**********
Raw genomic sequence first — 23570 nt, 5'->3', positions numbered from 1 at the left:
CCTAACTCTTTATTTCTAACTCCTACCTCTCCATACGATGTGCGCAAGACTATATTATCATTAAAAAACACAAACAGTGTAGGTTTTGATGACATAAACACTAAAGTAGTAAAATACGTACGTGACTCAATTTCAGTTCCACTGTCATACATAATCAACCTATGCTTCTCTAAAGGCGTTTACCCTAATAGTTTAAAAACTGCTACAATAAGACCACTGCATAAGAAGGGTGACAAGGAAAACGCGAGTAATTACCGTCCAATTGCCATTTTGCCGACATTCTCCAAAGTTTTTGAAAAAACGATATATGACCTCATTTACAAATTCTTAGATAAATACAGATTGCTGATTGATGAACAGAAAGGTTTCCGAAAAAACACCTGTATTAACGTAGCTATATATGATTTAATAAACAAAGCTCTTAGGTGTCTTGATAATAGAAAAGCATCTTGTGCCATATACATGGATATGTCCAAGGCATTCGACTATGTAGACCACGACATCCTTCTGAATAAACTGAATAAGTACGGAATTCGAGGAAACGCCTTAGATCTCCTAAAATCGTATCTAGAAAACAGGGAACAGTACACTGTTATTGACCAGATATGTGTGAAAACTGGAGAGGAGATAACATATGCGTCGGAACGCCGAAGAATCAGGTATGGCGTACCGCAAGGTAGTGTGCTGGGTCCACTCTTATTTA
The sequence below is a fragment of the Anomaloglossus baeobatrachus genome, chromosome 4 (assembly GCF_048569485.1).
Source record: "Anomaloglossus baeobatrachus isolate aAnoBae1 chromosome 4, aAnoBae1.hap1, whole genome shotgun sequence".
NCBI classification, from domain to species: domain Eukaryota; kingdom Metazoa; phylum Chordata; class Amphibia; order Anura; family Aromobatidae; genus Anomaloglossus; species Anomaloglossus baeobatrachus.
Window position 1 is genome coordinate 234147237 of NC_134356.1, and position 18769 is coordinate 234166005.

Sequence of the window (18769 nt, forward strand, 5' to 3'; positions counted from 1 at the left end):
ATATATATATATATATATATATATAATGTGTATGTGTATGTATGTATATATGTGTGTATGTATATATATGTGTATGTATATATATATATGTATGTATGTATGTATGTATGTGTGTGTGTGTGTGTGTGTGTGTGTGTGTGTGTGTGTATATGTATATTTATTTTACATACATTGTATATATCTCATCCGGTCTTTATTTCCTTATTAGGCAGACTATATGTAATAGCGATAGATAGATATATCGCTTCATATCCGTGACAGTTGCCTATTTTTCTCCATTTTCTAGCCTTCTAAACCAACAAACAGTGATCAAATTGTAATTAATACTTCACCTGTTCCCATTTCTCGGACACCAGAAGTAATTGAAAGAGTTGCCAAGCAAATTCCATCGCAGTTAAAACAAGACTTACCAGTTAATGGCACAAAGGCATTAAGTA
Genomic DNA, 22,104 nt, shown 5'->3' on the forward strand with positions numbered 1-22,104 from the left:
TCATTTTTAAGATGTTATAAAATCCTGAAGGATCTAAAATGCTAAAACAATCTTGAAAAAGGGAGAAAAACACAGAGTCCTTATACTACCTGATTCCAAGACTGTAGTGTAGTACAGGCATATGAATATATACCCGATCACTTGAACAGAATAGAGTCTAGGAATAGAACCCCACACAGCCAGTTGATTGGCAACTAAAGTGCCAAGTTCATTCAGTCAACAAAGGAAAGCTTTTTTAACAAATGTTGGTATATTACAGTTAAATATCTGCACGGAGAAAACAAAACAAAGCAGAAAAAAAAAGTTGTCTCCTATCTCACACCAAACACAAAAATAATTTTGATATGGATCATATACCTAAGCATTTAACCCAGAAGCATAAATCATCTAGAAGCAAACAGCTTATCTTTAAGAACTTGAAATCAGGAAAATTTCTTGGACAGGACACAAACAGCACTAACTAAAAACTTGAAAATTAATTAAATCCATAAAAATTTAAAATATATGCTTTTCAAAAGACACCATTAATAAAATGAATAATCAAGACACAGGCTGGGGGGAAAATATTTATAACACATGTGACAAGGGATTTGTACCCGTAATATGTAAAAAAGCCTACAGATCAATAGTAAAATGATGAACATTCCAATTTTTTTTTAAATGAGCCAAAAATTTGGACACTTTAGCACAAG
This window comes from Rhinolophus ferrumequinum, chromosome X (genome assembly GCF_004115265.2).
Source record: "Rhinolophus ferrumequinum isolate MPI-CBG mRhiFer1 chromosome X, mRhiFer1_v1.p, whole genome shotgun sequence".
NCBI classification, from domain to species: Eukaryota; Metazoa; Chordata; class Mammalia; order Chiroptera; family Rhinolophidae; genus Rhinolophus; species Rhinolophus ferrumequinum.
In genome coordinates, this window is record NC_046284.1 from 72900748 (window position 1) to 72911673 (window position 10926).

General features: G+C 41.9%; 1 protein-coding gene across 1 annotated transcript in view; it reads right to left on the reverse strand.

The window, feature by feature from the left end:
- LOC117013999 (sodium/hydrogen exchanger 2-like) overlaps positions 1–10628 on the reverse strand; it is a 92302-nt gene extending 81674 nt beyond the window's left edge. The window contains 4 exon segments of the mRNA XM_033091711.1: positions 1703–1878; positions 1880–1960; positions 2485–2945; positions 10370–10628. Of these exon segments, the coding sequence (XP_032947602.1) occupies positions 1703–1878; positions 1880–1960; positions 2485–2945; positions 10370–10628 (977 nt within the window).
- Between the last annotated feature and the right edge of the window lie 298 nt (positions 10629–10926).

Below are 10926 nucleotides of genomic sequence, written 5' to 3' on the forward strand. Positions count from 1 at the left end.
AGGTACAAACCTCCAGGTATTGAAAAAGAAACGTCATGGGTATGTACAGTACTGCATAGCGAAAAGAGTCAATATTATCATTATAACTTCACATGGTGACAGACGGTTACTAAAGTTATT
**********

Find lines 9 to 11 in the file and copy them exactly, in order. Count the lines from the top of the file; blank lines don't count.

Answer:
Genomic DNA, 22,104 nt, shown 5'->3' on the forward strand with positions numbered 1-22,104 from the left:
TCATTTTTAAGATGTTATAAAATCCTGAAGGATCTAAAATGCTAAAACAATCTTGAAAAAGGGAGAAAAACACAGAGTCCTTATACTACCTGATTCCAAGACTGTAGTGTAGTACAGGCATATGAATATATACCCGATCACTTGAACAGAATAGAGTCTAGGAATAGAACCCCACACAGCCAGTTGATTGGCAACTAAAGTGCCAAGTTCATTCAGTCAACAAAGGAAAGCTTTTTTAACAAATGTTGGTATATTACAGTTAAATATCTGCACGGAGAAAACAAAACAAAGCAGAAAAAAAAAGTTGTCTCCTATCTCACACCAAACACAAAAATAATTTTGATATGGATCATATACCTAAGCATTTAACCCAGAAGCATAAATCATCTAGAAGCAAACAGCTTATCTTTAAGAACTTGAAATCAGGAAAATTTCTTGGACAGGACACAAACAGCACTAACTAAAAACTTGAAAATTAATTAAATCCATAAAAATTTAAAATATATGCTTTTCAAAAGACACCATTAATAAAATGAATAATCAAGACACAGGCTGGGGGGAAAATATTTATAACACATGTGACAAGGGATTTGTACCCGTAATATGTAAAAAAGCCTACAGATCAATAGTAAAATGATGAACATTCCAATTTTTTTTTAAATGAGCCAAAAATTTGGACACTTTAGCACAAG
This window comes from Rhinolophus ferrumequinum, chromosome X (genome assembly GCF_004115265.2).